Last Friday, Melissa and I played hooky a bit (day off for me, half-day off for her) and headed west to Stratford. My last jaunt there was two years ago to see The Merchant of Venice, which, alas, underwhelmed.

This time, however, our theatrical experience couldn’t help but be splendid. After all, we were going to see Colm Feore. 🙂 He’s doing the title roles of both Macbeth and Cyrano de Bergerac this year — we went to Cyrano.

We arrived in town mid-afternoon, and promptly found ourselves a primo parking spot on Ontario Street (the main drag). We wandered the shops a bit, purchased a few little things, both edible and not, and soaked up the sun. I managed not to bankrupt myself at Gallery Indigena, got to visit my beloved Balzac’s for a latte and fabulous coffee beans, and Melissa and I decided to get married in a pretty little church alcove by taking wedding photos. Voila!

wedding photo

We had more time than we really needed, but we managed, and Melissa’s knee didn’t entirely give out. (Though I could prolly have piggybacked her if I had to.) For dinner we headed to The Old Prune, which came well-recommended on Chowhound, and, as luck would have it, was also participating in Summerlicious (which the server kept calling “Delicious”). We were about ten minutes early, so we sat in the garden and watched the koi and such until called in.

For some reason, they seated everyone (that being four tables in the time we were there) in the back room off the garden, which certainly had a nice view, but felt pretty tucked away (especially since there was no one else there), and was overly air conditioned.

The menu was a bit confusing, as it had two prix fixe options — two-course (appetizer and main or main and dessert) and three-course (appetizer, main, and dessert), and a vegetarian prix fixe option (three courses). There was no mention of what the Summerlicious was, but the server pointed it out within the options of the other menus. Okie doke. We weren’t offered any other menu. Perhaps they weren’t quite rolling out the red carpet, as it is still early in the season?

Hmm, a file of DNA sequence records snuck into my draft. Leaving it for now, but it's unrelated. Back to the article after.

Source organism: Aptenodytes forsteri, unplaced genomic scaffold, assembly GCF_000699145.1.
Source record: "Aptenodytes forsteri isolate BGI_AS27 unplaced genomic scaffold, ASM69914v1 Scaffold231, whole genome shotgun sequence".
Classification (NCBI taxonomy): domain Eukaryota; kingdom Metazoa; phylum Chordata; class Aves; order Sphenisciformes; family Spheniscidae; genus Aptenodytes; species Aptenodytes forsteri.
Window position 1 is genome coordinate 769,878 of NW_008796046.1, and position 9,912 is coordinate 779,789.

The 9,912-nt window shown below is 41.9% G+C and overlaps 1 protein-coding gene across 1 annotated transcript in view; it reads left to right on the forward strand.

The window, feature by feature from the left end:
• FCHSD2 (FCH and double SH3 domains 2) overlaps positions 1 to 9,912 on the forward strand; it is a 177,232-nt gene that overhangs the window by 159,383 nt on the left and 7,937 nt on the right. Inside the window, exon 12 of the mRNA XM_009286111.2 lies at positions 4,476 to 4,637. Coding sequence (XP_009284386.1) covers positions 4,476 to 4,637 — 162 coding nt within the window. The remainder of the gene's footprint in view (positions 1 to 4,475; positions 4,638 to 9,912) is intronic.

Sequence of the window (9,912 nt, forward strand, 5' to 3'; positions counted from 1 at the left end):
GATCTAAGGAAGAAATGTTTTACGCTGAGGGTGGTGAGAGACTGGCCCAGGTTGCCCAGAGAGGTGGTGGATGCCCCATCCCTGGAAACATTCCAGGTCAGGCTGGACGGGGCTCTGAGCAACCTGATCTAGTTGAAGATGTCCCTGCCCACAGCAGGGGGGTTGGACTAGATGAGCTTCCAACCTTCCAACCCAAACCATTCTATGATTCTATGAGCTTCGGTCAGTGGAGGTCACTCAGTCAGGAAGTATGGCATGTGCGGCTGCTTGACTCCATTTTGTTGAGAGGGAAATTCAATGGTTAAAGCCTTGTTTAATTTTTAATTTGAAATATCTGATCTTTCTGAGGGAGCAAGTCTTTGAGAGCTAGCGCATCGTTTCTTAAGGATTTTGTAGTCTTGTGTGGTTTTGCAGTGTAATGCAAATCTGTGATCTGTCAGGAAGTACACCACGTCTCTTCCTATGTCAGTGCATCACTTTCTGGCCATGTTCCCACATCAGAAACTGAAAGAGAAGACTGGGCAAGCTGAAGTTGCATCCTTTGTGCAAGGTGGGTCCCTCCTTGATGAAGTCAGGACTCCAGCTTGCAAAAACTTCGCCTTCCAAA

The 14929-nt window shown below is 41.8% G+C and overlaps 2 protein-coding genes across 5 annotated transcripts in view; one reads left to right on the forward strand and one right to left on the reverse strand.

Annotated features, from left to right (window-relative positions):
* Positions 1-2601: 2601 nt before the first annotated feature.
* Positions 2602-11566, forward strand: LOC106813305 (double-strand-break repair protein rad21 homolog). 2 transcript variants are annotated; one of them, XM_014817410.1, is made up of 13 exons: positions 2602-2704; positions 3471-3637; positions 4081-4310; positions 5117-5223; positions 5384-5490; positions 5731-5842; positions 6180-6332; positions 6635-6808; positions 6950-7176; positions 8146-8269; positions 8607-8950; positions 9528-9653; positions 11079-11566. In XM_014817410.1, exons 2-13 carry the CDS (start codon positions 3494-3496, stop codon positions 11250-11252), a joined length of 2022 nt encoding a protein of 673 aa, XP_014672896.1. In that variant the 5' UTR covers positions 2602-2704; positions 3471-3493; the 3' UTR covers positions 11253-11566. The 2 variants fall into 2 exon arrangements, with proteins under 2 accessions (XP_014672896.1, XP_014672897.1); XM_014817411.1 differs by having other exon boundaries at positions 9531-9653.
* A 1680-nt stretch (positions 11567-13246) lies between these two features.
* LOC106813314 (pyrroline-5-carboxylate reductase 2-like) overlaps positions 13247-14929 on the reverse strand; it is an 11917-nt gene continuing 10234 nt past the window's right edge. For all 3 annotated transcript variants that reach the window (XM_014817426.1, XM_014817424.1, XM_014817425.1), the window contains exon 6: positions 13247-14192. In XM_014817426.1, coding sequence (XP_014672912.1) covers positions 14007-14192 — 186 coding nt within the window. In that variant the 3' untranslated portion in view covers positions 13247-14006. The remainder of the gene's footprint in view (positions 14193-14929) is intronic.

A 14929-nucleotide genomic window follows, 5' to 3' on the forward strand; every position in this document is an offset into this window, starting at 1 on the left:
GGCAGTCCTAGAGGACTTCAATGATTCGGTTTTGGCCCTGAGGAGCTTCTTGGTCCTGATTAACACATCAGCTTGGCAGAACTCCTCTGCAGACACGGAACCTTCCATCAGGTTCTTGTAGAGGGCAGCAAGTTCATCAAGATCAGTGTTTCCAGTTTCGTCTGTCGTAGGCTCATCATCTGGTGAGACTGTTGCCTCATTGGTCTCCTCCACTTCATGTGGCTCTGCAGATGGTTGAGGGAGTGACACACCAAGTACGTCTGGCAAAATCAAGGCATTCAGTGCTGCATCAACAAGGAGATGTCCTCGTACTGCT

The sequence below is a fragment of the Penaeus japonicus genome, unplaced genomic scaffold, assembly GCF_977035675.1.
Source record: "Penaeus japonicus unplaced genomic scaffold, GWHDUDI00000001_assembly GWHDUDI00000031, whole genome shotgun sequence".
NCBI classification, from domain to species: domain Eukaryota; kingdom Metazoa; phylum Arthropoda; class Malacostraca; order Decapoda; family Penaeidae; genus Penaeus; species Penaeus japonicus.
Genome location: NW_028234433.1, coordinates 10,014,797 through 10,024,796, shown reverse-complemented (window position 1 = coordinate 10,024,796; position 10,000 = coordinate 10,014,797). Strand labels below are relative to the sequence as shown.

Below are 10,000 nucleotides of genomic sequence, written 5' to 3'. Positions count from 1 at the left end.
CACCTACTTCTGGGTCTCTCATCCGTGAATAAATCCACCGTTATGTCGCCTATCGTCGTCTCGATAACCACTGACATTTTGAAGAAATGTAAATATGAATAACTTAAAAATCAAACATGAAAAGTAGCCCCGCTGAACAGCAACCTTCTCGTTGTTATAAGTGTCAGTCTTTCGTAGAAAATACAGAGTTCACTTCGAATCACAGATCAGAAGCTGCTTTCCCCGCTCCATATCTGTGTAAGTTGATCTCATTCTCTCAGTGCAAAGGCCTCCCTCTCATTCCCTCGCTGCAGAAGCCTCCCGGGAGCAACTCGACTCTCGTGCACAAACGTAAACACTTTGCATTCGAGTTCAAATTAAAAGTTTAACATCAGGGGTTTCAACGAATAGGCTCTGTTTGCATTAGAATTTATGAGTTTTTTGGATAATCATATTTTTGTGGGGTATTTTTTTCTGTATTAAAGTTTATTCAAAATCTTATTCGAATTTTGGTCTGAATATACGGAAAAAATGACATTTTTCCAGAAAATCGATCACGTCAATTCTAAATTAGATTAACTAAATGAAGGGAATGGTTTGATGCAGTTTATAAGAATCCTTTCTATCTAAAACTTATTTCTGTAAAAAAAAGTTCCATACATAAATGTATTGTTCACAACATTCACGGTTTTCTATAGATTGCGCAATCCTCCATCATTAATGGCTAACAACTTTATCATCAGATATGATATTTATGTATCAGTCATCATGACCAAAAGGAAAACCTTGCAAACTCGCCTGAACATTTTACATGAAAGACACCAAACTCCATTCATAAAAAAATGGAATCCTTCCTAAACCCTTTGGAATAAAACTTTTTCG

We weren’t impressed with the dessert options, so both opted for the two-course menu (Melissa taking the vegetarian option). We were brought very chewy (though pretty tasty) rolls to start, which, strangely, they kept bringing throughout the meal. Between the chewiness of the rolls and the cold butter, we certainly had to work to start our meal. 🙂 I had the salad Lyonaisse, which was certainly interesting, with it’s deep-fried soft-boiled egg (more or less), but pretty tiny overall.

My main course was a beef striploin, which was more well done than the medium I ordered, and had a considerable quantity of fat on it, making the fairly small edible portion even smaller. The beef was on a bed of the same risotto Melissa’s meal consisted of, which, while tasty and very creamy, I can’t imagine as the bulk of your meal. We both had a glass of a Languedoc red, the name of which escapes me, and which I don’t see on their online wine list.

We realized, with some consternation, after our plates were cleared, that our dining experience had lasted not quite and hour, and our show wasn’t until 8pm. (5pm was the recommended reservation time.) We briefly discussed whether there was anything on the dessert menu that appealed (not really — no chocolate? no ice cream?) and whether we wanted to get a coffee. We decided to wander elsewhere for potential dessert and caffeine, so off we toddled back to downtown.

All in all not a dining experience I would repeat. Particularly since I found myself hungry again a couple hours later. One hopes, based on the reviews that convinced us to make the reservation in the first place, that their dining experience improves in the fullness of summer. Otherwise, those reviewers are on crack.

We ended up getting another coffee at Balzac’s and chillin’ on their back patio, which is a very pleasant, shady spot. We chatted about entertaining things like the social balance of determining who to befriend on Facebook — or not — and the weirdness of relatives encroaching on one’s social media strongholds. At 7pm-ish, we headed back to the car, our parking time having run out, and headed over to the Festival Theatre.

Melissa had thoughtfully pre-ordered a parking pass, though it wasn’t really busy enough yet for that to be an issue. (Plus we arrived fairly early.) We wandered up to the theatre, checked out the theatre store, and vegged outside the theatre until seating started. (As noted, the day was characterized by having more time than we needed.)

The seating arrangements in the Festival Theatre are very confusing, as rows have the same numbering/lettering on either side of the aisles, with an additional L or R to denote which side. But as we quickly learned, that didn’t help much, as apparently there were about four places we could have sat that more or less made sense.

Getting an usher’s attention was bloody near impossible as well, because of the steady stream of octogenarians and such entering the theatre, most of whom needed assistance navigating the stairs, etc. Finally we determined where we were supposed to sit, which was the second last row of the orchestra, right off the centre aisle. This would turn out to be an excellent place to be.